I wake a beat behind. A morning in sluggish motion with cereal and sandwiches requiring more attention than they deserve. A cold walk to school. Goodbye kisses rushed.
I return home to do the amount of daily required cleaning, laundry, and food preparations necessary to pacify my family. Lists and piles occupy my mind.
I pause and breathe deeply. I am overwhelmed by my insignificance. I impact only the world between the four walls in which I live, for the four people with whom I live. Nothing more.
I set down my pile and pick up the child reaching for me. His “hold you’s” supersede my “should-do’s.” I get on the floor and actually play. I smile at his musical words, uniquely made sounds from that tiny mouth. His body indents mine as we read.
I count his teeth; note the length and beauty of his lashes. I kiss his stomach and tickle his warm neck. I squeeze him a bit too tight and whisper time-stopping “I Love You’s.”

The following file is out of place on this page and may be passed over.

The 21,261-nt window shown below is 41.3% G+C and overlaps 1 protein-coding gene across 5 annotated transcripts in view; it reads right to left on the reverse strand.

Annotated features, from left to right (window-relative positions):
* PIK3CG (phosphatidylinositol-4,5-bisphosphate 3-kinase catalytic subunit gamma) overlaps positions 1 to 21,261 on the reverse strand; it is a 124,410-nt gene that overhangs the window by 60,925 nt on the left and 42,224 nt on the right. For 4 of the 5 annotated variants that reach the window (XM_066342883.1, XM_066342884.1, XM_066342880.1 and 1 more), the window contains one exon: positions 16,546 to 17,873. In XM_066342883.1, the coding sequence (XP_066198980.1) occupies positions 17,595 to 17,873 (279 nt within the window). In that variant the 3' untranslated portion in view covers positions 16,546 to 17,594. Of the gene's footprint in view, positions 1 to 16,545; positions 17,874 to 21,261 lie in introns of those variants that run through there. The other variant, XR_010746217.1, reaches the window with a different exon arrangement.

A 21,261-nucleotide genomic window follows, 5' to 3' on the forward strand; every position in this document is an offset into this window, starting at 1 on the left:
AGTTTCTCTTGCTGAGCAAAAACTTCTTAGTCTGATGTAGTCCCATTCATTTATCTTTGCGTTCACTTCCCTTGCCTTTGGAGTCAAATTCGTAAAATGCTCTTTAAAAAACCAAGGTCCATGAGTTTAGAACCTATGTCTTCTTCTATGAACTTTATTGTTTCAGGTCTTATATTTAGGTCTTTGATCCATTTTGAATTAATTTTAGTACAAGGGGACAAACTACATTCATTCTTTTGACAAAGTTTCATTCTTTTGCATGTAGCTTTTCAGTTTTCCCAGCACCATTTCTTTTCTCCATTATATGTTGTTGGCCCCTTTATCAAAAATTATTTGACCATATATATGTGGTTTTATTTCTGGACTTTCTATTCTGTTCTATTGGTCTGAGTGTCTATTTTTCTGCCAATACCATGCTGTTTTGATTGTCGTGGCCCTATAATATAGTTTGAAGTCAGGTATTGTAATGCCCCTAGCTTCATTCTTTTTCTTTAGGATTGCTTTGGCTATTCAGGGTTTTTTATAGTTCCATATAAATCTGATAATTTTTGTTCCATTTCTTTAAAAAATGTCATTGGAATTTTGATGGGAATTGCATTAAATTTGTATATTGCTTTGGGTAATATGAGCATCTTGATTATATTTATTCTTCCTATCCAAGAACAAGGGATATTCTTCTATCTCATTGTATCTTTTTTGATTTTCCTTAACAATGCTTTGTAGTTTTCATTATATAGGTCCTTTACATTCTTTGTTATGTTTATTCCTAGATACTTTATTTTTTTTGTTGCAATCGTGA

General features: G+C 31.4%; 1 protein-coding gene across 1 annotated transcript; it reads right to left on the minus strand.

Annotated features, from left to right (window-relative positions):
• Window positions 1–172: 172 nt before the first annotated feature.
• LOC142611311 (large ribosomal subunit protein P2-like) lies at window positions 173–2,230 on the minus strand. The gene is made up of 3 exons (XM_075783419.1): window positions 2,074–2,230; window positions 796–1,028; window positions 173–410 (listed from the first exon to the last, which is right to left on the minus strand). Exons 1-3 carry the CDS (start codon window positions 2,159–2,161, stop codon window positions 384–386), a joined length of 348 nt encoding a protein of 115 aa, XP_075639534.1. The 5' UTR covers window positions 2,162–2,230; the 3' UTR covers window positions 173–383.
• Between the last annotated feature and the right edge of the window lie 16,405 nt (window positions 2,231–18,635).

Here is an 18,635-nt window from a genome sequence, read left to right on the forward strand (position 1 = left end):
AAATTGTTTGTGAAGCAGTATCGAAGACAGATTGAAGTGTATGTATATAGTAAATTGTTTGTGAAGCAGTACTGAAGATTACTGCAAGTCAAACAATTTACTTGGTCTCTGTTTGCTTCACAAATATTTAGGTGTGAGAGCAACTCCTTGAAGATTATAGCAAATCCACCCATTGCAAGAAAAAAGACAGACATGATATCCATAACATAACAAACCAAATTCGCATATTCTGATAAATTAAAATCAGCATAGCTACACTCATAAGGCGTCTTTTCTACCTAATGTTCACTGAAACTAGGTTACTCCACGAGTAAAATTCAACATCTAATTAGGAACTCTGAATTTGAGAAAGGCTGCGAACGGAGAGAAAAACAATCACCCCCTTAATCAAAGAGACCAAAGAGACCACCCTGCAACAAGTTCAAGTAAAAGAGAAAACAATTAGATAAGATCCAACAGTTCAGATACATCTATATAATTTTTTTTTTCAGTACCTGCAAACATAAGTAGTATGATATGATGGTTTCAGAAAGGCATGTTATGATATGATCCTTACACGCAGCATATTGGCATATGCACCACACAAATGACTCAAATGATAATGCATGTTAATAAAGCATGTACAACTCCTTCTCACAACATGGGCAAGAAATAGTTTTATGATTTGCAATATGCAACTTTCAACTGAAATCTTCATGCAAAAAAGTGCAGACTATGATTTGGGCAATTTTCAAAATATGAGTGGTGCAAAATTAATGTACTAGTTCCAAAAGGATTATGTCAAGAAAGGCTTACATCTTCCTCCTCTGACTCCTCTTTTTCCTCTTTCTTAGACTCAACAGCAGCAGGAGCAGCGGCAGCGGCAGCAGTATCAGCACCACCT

Infrequent are my insignificant days. My inability to revel in them pains me. I know their joy, yet feel their judgment.
I hear the voice telling me this isn’t enough. I hear it when I look beyond this, to the world outside. I hear What did you do all day?Why isn’t this done? What did you accomplish?
It’s my voice. I’m the accuser.
I cage my insecure monster of comparison.
I free myself with the truth all mothers know. These quiet days are blessed. These days — these moments — are a privilege.
I inhaled and loved my growing child today, I answer myself.
I look at his face and find my peace. I look in his eyes and see his world reflected. For today, I rest grateful in my significance to him.
Sonya Spillman is a lover of laughter, coffee, red lipstick and Jesus. She is a motherless mother who writes at spillingover.com to share herself with her kids, avoid paying for therapy, and give voice to a journey through grief, grace, and growth.